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Old April 25, 2002, 12:04 PM   #4
Jim Watson
Senior Member
 
Join Date: October 25, 2001
Location: Alabama
Posts: 11,027
We've been breaking in a couple of guys over on Glock Talk.
Lots of good points, plus some of mine, at:
http://glocktalk.com/showthread.php?...028#post705028
and another similar thread
http://glocktalk.com/showthread.php?s=&threadid=75998

Uncle Mike's Kydex holster is ok and economical. Not nylon. You can do better, but not for $20 and you can learn a lot with it.

The CCW class I took and the others I have heard or read of were oriented toward safety and legality. Range time is little or none. A real shooting class will be a terrific advantage if you can get to one. If you can't, see if one of the local SOs or Expert competitors will work with you to get you the basics of safe and effective gun handling before you enter a match.

IDPA is NOT training. We Safety Officers do what we can to get the novices through safely and enjoyably, but to quote a usually reliable source (me) you should know how to:
1. Operate your gun. Load magazine, load gun, aim, fire, unload.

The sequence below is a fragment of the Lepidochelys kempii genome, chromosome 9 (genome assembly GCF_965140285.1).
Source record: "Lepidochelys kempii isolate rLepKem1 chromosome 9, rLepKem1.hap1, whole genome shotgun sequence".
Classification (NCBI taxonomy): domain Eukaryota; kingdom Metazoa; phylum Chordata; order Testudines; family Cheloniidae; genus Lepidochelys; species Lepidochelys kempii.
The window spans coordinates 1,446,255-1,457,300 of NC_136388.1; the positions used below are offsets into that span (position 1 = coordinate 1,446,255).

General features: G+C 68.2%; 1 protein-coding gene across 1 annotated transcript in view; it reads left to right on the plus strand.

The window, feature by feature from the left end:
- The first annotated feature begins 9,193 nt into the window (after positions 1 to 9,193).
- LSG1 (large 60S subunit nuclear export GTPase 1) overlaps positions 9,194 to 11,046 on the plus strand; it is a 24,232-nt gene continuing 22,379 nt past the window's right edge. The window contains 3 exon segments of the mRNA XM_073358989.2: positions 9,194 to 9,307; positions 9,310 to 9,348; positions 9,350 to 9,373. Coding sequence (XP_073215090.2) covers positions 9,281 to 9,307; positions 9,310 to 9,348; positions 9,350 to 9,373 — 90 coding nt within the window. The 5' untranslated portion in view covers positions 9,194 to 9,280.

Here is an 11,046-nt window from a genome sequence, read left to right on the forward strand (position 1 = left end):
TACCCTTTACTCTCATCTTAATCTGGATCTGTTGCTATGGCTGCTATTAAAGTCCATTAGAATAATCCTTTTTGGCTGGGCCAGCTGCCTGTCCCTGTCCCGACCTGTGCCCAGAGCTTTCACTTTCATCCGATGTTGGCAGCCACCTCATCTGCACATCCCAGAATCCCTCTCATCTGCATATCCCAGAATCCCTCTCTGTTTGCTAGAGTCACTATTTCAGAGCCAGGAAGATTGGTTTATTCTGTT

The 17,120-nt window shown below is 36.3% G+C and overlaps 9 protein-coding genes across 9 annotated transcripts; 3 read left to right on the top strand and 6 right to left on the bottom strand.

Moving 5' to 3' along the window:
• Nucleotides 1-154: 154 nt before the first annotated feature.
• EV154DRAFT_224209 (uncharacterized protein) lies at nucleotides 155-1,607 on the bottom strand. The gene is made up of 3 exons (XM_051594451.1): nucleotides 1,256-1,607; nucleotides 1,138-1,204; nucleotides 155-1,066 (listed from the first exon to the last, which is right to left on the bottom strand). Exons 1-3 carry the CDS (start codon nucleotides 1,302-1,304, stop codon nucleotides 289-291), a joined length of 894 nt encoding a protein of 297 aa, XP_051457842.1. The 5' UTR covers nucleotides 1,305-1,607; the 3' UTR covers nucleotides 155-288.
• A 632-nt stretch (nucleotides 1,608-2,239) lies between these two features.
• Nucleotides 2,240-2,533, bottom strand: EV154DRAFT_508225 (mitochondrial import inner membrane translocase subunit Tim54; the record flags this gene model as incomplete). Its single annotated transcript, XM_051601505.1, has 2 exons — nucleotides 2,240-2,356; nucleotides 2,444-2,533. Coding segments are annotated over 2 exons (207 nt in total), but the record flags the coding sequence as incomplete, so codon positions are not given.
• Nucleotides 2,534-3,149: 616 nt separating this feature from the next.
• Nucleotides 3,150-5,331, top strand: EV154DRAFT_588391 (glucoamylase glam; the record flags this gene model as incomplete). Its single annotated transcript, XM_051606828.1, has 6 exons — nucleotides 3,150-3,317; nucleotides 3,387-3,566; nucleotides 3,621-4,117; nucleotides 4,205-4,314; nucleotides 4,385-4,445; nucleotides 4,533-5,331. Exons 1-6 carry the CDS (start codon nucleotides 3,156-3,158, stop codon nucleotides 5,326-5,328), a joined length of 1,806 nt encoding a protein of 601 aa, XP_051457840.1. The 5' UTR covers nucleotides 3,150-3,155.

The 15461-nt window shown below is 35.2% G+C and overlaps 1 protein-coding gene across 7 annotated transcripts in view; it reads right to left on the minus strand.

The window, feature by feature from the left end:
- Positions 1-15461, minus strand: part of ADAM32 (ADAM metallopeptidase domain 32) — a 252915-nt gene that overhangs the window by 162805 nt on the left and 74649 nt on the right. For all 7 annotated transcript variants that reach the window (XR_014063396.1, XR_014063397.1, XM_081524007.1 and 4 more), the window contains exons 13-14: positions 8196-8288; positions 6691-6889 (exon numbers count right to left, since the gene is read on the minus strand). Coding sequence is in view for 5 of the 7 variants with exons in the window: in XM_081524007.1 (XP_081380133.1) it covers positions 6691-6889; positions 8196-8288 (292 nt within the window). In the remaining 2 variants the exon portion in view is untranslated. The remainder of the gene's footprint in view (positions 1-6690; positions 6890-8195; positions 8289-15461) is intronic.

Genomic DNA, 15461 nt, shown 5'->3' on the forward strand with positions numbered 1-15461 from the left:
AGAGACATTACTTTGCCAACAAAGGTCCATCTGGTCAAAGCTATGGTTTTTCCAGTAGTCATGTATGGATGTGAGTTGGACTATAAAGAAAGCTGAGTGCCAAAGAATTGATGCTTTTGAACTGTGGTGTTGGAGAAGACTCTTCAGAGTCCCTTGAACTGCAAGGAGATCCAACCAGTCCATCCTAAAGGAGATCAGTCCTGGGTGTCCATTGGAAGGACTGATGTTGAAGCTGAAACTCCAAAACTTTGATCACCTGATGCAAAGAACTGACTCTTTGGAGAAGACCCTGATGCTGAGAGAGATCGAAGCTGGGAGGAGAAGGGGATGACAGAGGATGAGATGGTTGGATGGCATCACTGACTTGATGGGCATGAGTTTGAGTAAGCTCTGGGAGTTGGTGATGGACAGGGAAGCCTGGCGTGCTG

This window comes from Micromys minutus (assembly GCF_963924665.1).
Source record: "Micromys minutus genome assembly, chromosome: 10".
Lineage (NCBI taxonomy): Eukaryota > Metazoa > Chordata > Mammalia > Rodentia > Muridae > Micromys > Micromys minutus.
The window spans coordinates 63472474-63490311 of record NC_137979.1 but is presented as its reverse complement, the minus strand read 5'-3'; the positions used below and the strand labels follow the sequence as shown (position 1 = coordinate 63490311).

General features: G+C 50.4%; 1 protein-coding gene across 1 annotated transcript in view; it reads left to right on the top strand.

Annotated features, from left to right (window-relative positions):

2. Shoot your gun. Hit the target. Hit the target in the middle. Look at those CoFs (referenced on GT), you must be able to hit the target standing, sitting, kneeling, prone, advancing, retreating, moving across the range.
3. Use your gun. Under the Safety Officer's (SO) command, you will load, holster, then draw, shoot, move with finger out of the trigger guard, move while shooting, take cover wherever available to shoot or reload, reload, shoot some more, then "unload and show clear."

My first priority is
Don't hurt anybody, don't scare anybody, don't get disqualified for breaking a safety rule.

Much more from me and others on those threads at GT.

Pistol competition is not like quail hunting, .22 plinking or anything else you have ever done. It is great fun and a good test of your abilities, but you have to study to do it safely and well.
Jim Watson is offline  
 
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